while UNHCR strives to resettle refugees under its care and thus reduce their numbers, UNRWA’s operational framework reinforces the paradigm that the situation of Palestinian refugees (and their descendants) can only be improved upon return to their ancestral homes. It also appears that in Gaza, UNRWA facilities have been used by Hamas to stockpile weapons and launch rockets on Israeli population centers.
United States contributions to UNRWA exceeded those of any other country, and were three times the sum contributed by the European Union. One tangible manifestation of the US budgetary cutback to date is UNRWA‘s warning that while half a million Palestinian students in the West Bank and Gaza Strip have returned to the 700 UNRWA-operated schools after the summer break, the current budget reportedly does not suffice to keep the schools open past the current month.
Implications of Pullout
President Trump’s aims with the cessation of funds to UNRWA include two non-mutually exclusive alternatives.
The first is consistent with the President’s “America First” policy and the desire to see other governments help cover UNRWA’s costs. Should US cuts indeed be covered by other players, such a scenario is unlikely to harbor change in UNRWA‘s mandate and performance, other than a potential decrease in the scope of the organization’s activities and an increase in its beneficiaries’ sense of insecurity.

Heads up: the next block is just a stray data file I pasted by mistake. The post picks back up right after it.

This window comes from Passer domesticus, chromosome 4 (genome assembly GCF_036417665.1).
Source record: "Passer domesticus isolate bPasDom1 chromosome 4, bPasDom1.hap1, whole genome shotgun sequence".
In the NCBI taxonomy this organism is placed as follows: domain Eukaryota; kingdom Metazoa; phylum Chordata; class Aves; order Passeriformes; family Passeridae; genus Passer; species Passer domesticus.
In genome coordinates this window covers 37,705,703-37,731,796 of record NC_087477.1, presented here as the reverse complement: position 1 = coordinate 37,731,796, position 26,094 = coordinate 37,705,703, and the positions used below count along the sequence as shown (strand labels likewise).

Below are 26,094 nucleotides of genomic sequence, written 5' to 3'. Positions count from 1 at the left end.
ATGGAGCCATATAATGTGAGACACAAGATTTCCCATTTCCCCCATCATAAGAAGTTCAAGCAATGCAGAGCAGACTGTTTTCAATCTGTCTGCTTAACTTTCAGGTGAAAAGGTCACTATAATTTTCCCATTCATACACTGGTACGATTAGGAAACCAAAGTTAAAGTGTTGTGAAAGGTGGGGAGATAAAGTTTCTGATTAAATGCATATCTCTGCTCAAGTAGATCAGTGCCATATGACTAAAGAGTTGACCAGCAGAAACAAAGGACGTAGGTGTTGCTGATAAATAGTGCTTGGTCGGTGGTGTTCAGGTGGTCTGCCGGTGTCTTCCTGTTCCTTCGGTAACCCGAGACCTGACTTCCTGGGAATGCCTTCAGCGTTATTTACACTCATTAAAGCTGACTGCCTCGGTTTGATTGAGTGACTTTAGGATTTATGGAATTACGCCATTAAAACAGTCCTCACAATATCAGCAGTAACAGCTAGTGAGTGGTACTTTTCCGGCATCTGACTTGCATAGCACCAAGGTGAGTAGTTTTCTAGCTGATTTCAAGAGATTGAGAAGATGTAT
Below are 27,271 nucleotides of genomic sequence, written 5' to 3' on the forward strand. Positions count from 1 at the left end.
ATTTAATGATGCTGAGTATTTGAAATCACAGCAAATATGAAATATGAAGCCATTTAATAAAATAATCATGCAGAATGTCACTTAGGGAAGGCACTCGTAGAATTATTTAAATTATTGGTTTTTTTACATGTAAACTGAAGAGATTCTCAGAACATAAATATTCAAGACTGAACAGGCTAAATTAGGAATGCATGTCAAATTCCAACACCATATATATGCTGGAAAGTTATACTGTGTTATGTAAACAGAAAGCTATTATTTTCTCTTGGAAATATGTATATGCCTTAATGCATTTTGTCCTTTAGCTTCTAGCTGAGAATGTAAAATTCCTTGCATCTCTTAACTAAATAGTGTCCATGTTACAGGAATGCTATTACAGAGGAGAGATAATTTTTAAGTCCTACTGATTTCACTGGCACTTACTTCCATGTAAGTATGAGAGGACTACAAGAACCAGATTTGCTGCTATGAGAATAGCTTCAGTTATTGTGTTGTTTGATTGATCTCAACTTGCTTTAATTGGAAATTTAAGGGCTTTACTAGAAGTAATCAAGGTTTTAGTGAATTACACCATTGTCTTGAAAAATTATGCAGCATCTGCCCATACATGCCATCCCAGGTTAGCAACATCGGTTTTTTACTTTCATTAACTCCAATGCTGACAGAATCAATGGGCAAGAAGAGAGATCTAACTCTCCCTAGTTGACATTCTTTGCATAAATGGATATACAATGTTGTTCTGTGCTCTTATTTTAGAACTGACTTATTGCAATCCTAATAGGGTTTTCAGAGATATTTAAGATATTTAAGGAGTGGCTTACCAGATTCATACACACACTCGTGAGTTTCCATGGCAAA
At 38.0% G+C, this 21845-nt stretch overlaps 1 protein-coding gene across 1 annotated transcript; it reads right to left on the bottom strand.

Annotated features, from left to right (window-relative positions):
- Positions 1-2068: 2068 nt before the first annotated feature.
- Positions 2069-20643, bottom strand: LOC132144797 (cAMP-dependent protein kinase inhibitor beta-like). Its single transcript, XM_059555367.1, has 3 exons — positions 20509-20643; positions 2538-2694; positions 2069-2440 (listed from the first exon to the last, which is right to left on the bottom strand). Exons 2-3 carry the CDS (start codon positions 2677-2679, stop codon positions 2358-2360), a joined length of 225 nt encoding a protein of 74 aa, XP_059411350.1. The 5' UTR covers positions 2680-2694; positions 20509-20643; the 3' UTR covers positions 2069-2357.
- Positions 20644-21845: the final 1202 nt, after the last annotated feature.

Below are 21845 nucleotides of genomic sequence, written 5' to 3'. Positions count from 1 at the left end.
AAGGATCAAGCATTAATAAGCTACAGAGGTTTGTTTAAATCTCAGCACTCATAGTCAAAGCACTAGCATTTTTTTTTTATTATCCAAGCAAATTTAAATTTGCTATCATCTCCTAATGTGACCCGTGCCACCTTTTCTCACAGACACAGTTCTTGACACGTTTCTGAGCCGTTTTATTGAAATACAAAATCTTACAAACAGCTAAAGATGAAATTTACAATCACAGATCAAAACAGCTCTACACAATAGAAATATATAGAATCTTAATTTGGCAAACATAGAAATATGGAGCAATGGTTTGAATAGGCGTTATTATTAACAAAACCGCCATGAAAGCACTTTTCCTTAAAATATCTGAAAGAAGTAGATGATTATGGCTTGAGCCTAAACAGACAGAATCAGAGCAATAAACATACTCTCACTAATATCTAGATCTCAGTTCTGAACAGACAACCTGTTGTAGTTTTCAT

The second alternative is that the current administration wants to see UNRWA reformed or completely dismantled. Such a scenario may be motivated by an American desire to pressure the Palestinians to reverse their decision not to cooperate with Trump’s Middle East team, which followed the relocation of the US Embassy to Jerusalem. It could also be part of a larger move to prepare Israelis and Palestinians for the President’s ultimate peace deal – which continues to hover above the region yet whose details and announcement date remain unknown. Either way, should such a scenario play out, the US has already emphasized that it will intensify dialogue with the UN and relevant players regarding new models to address the issue of Palestinian refugees.
To Perpetuate or Diffuse the Conflict?
While Prime Minister Benjamin Netanyahu has spoken against UNRWA and supports the American policy, Israel’s security establishment has reacted to the US move with concern. UNRWA provides an essential humanitarian lifeline to Gazans; is an instrumental stabilizing force; provides Israel with an important point of contact bypassing Hamas; and enables Israel’s security apparatus to monitor the entrance of construction and dual-use substances into Gaza.
However, the security establishment’s concerns, legitimate as they are, serve short-term interests.
UNRWA in its current format is designed to perpetuate the Palestinian refugee status and cultivate the next generation of Palestinians on the ethos of returning to their ancestral homes in Israel. While dismantling UNRWA will not change the Palestinian narrative, prolonging the agency’s current operational framework sends a message that does not help narrow conceptual gaps between the sides.